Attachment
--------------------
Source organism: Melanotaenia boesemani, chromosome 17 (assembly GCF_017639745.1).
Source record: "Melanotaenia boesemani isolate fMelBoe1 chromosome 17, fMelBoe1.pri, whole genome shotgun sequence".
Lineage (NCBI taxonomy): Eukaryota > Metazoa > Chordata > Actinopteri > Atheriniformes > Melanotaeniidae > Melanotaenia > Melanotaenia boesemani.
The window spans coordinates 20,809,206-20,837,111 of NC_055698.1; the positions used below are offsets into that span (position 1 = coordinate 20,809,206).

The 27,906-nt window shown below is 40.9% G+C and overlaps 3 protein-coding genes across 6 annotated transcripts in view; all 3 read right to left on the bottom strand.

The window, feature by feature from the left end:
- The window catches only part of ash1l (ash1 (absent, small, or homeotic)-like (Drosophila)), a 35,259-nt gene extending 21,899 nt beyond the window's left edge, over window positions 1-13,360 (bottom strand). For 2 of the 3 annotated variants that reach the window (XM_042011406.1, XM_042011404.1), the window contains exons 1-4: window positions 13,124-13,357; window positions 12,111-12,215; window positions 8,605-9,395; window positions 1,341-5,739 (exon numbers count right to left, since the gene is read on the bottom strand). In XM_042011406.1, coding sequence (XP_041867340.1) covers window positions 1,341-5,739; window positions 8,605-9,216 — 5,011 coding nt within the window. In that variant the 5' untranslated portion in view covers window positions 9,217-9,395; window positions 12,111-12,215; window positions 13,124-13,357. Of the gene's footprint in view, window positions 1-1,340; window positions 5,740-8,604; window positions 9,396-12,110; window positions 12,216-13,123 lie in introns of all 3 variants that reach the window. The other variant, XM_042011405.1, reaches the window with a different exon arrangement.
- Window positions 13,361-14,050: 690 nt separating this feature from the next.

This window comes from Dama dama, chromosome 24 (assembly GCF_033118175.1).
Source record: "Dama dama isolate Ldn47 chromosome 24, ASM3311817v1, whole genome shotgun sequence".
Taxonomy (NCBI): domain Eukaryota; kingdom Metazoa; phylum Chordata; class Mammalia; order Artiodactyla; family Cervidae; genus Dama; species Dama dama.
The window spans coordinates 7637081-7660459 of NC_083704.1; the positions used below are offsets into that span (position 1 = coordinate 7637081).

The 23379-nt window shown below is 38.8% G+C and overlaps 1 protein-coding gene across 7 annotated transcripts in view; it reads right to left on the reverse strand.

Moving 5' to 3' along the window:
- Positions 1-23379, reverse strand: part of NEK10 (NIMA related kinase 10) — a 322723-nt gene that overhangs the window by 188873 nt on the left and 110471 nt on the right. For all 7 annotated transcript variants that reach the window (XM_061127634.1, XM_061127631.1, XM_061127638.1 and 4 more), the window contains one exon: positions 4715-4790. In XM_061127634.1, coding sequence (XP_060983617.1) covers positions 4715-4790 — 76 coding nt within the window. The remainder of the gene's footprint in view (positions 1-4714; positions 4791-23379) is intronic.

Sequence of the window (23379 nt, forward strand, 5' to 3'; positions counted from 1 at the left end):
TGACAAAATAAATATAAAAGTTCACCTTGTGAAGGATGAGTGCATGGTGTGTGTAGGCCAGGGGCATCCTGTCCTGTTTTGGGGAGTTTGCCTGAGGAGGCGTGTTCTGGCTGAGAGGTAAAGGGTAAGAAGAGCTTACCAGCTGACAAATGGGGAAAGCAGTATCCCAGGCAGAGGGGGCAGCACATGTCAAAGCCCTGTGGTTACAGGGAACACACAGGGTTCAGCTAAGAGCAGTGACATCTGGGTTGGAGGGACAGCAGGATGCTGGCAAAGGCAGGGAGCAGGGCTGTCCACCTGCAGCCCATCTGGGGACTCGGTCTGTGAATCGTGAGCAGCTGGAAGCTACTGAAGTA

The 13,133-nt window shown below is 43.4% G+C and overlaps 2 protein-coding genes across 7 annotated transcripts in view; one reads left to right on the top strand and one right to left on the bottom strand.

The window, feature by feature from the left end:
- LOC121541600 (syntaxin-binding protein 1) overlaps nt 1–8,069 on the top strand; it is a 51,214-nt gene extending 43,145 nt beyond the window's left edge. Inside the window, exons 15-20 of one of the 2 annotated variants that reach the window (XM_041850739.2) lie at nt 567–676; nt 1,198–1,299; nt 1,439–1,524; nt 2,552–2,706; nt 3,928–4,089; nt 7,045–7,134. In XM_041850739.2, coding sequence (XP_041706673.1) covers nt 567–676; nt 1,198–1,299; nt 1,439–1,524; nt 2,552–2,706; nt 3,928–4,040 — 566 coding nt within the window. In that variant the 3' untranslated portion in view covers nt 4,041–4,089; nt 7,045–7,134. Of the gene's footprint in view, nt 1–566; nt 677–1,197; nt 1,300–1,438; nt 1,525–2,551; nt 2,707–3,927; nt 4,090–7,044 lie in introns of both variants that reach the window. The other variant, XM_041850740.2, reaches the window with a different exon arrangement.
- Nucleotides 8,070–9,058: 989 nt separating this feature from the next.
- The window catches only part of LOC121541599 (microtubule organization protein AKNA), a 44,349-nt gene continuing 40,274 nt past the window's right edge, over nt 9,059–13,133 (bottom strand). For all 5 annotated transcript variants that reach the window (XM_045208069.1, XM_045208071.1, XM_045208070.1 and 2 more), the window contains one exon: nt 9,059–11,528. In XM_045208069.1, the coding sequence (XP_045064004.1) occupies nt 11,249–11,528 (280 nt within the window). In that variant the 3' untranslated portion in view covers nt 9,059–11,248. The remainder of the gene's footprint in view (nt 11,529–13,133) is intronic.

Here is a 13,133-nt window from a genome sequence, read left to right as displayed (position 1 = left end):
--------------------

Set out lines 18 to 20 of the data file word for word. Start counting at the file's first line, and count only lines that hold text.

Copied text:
The 13,133-nt window shown below is 43.4% G+C and overlaps 2 protein-coding genes across 7 annotated transcripts in view; one reads left to right on the top strand and one right to left on the bottom strand.

The window, feature by feature from the left end:
- LOC121541600 (syntaxin-binding protein 1) overlaps nt 1–8,069 on the top strand; it is a 51,214-nt gene extending 43,145 nt beyond the window's left edge. Inside the window, exons 15-20 of one of the 2 annotated variants that reach the window (XM_041850739.2) lie at nt 567–676; nt 1,198–1,299; nt 1,439–1,524; nt 2,552–2,706; nt 3,928–4,089; nt 7,045–7,134. In XM_041850739.2, coding sequence (XP_041706673.1) covers nt 567–676; nt 1,198–1,299; nt 1,439–1,524; nt 2,552–2,706; nt 3,928–4,040 — 566 coding nt within the window. In that variant the 3' untranslated portion in view covers nt 4,041–4,089; nt 7,045–7,134. Of the gene's footprint in view, nt 1–566; nt 677–1,197; nt 1,300–1,438; nt 1,525–2,551; nt 2,707–3,927; nt 4,090–7,044 lie in introns of both variants that reach the window. The other variant, XM_041850740.2, reaches the window with a different exon arrangement.